18 March 2020 #Public Procurement
Public bodies and bidders will be familiar with the requirements of the Public Contracts Regulations 2015, which impose obligations in respect of the advertisement of public contracts over the financial thresholds, the conduct of the tender and the award of the contract. Depending on the value and size of the contract, a typical procurement can take anything from a few months to more than a year to conclude.
Regulation 32 does however provide an exception for contracts which are required for “reasons of extreme urgency brought about by events unforeseeable by the contracting authority”. Where this exception applies and it is not possible for the time limits for the open, restricted or competitive negotiation procedures to be used as a result of that urgency, a public body may award a contract using the negotiated procedure without advertising it and following the usual procurement processes.
To date judges have interpreted the Regulation 32 exception strictly. In a 2014 case under the Scottish equivalent of the Regulations, a public body was not permitted to rely on the exception to justify the urgent purchase of salt required to de-ice roads, as the fact that larger stocks of salt would be required during a harsh winter should have been foreseen by the public body. More recently, the Department for Transport were criticised for relying on the exception in awarding a number of ferry contracts as part of its no-deal Brexit preparations, as the possibility of a no-deal exit was always foreseeable and there was still time for a proper procurement process to be run at the time the contracts were awarded.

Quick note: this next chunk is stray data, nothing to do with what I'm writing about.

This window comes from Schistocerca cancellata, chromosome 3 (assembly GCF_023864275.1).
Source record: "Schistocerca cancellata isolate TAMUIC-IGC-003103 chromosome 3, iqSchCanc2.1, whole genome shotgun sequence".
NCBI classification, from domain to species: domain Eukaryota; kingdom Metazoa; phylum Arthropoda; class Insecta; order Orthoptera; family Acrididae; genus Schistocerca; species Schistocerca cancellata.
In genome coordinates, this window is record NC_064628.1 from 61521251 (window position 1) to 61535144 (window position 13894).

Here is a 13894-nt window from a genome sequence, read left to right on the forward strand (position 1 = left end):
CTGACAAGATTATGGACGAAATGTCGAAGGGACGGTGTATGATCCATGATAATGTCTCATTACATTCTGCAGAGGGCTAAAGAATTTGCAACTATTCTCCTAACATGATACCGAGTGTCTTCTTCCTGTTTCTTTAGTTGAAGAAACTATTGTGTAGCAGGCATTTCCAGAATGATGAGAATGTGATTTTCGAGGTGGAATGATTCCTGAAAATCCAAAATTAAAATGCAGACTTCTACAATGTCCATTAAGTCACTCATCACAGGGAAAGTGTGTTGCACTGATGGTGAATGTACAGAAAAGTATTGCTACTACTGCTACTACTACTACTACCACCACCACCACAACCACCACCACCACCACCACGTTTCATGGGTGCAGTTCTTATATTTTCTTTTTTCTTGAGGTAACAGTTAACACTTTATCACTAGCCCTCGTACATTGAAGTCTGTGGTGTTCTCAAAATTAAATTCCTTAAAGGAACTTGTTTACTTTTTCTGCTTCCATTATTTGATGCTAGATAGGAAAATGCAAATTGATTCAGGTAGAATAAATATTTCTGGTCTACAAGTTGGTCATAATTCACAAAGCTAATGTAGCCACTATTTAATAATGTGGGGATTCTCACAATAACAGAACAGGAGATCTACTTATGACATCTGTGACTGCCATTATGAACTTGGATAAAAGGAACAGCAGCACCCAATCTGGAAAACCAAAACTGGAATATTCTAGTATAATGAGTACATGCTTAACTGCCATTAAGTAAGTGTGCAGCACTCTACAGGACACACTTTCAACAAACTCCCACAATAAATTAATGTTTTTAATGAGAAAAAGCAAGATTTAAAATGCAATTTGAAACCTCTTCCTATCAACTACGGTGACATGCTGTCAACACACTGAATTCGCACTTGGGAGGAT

However, the good news for public bodies in the current climate is that it is likely that Regulation 32 can be relied upon where urgent contracts are required as a result of the global Coronavirus pandemic. This new virus and its effects could not have been foreseen by public bodies, and in many cases the extreme urgency condition will be met if the contract being entered into is required in order to reduce or delay transmission. Public bodies should nonetheless be cautious in relying on Regulation 32 and ensure that clear records are kept evidencing the urgent need for the contract. These records may be needed in the event of a future challenge.